When an ion flow is induced through the nanopore by a salt concentration difference, the liquid movement makes the angled turbine blades spin. The blades are oriented to amplify the small fluid forces into circular motion.

Applying an electric field across the nanopore also generates fluid flows that drive the chiral turbine blades to turn. The turbine can operate autonomously powered by these electrochemical gradients, similar to natural biological motors.

The designed chirality or “handedness” of the three twisted blades determines the direction in which the nanoturbine rotates when subjected to the ionic flows. This demonstrates precise control over the nanomachine’s motion using its engineered geometry.

By harnessing simple physics phenomena like electrophoresis and hydraulics at the nanoscale, the DNA origami turbines achieve directed rotational force similar to macroscale engines. This opens up possibilities for powering future nanomachines or doing useful work at the molecular level.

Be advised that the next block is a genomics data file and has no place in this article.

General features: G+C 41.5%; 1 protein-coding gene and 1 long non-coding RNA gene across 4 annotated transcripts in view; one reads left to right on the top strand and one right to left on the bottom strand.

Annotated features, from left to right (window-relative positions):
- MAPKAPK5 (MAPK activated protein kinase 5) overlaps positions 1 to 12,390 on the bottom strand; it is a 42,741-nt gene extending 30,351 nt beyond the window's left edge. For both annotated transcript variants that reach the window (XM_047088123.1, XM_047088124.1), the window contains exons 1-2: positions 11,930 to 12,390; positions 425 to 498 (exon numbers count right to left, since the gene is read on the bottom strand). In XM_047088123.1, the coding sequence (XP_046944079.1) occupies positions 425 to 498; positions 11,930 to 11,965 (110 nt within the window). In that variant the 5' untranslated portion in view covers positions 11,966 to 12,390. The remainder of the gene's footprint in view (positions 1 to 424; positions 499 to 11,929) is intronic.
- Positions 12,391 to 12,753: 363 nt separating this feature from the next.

DNA origami nanoturbines: flow-driven DNA rotor
Flow-driven DNA rotor. Image Cees Dekker Lab / SciXel

Benefits and Capabilities

The DNA origami nanoturbines offer several noteworthy benefits:

  • They can generate torque in the range of tens of piconewton nanometers, which is comparable to the torque produced by natural protein-based motors like ATP synthase. This demonstrates their capability to perform useful rotary work.
  •  The designed chirality or handedness of the 3 twisted blades controls the rotation direction of the nanoturbine. Left-handed blades make it spin counterclockwise, while right-handed blades induce clockwise rotation. This shows precise engineering control over the nanomachine’s motion.
  •  When powered by naturally occurring transmembrane electrochemical gradients, the nanoturbines operate autonomously like biological motors. No external manual cycling between conditions is required to sustain the motion.